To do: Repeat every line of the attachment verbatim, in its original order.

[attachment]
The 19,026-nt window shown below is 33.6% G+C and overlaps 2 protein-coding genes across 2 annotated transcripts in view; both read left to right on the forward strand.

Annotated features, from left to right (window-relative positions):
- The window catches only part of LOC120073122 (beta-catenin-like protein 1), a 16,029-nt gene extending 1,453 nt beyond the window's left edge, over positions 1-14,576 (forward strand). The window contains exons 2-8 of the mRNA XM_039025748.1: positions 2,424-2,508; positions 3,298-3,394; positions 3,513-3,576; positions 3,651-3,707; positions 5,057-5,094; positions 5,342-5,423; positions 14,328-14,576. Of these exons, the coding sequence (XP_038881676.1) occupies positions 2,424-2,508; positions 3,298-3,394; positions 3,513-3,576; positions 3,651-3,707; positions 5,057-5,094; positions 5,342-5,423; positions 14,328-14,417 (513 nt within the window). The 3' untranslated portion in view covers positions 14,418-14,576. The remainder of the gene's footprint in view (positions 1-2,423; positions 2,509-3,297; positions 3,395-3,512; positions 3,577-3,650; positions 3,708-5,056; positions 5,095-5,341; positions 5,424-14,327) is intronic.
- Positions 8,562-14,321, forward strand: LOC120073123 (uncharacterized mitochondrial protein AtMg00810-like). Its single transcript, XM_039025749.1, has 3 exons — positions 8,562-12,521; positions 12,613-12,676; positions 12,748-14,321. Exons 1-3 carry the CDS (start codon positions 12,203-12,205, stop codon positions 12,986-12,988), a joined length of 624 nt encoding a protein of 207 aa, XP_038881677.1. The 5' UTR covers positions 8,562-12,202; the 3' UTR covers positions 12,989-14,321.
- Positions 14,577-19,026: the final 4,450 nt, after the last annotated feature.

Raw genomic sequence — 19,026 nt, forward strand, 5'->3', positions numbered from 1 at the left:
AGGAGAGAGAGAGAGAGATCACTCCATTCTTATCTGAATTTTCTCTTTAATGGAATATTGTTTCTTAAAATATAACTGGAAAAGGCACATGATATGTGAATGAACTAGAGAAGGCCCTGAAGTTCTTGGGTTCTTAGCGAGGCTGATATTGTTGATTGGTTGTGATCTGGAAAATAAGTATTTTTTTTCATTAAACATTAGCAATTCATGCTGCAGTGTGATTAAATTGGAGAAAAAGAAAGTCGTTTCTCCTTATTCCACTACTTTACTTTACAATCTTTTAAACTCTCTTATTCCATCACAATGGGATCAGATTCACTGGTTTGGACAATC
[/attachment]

The 19,026-nt window shown below is 33.6% G+C and overlaps 2 protein-coding genes across 2 annotated transcripts in view; both read left to right on the forward strand.

Annotated features, from left to right (window-relative positions):
- The window catches only part of LOC120073122 (beta-catenin-like protein 1), a 16,029-nt gene extending 1,453 nt beyond the window's left edge, over positions 1-14,576 (forward strand). The window contains exons 2-8 of the mRNA XM_039025748.1: positions 2,424-2,508; positions 3,298-3,394; positions 3,513-3,576; positions 3,651-3,707; positions 5,057-5,094; positions 5,342-5,423; positions 14,328-14,576. Of these exons, the coding sequence (XP_038881676.1) occupies positions 2,424-2,508; positions 3,298-3,394; positions 3,513-3,576; positions 3,651-3,707; positions 5,057-5,094; positions 5,342-5,423; positions 14,328-14,417 (513 nt within the window). The 3' untranslated portion in view covers positions 14,418-14,576. The remainder of the gene's footprint in view (positions 1-2,423; positions 2,509-3,297; positions 3,395-3,512; positions 3,577-3,650; positions 3,708-5,056; positions 5,095-5,341; positions 5,424-14,327) is intronic.
- Positions 8,562-14,321, forward strand: LOC120073123 (uncharacterized mitochondrial protein AtMg00810-like). Its single transcript, XM_039025749.1, has 3 exons — positions 8,562-12,521; positions 12,613-12,676; positions 12,748-14,321. Exons 1-3 carry the CDS (start codon positions 12,203-12,205, stop codon positions 12,986-12,988), a joined length of 624 nt encoding a protein of 207 aa, XP_038881677.1. The 5' UTR covers positions 8,562-12,202; the 3' UTR covers positions 12,989-14,321.
- Positions 14,577-19,026: the final 4,450 nt, after the last annotated feature.

Raw genomic sequence — 19,026 nt, forward strand, 5'->3', positions numbered from 1 at the left:
AGGAGAGAGAGAGAGAGATCACTCCATTCTTATCTGAATTTTCTCTTTAATGGAATATTGTTTCTTAAAATATAACTGGAAAAGGCACATGATATGTGAATGAACTAGAGAAGGCCCTGAAGTTCTTGGGTTCTTAGCGAGGCTGATATTGTTGATTGGTTGTGATCTGGAAAATAAGTATTTTTTTTCATTAAACATTAGCAATTCATGCTGCAGTGTGATTAAATTGGAGAAAAAGAAAGTCGTTTCTCCTTATTCCACTACTTTACTTTACAATCTTTTAAACTCTCTTATTCCATCACAATGGGATCAGATTCACTGGTTTGGACAATC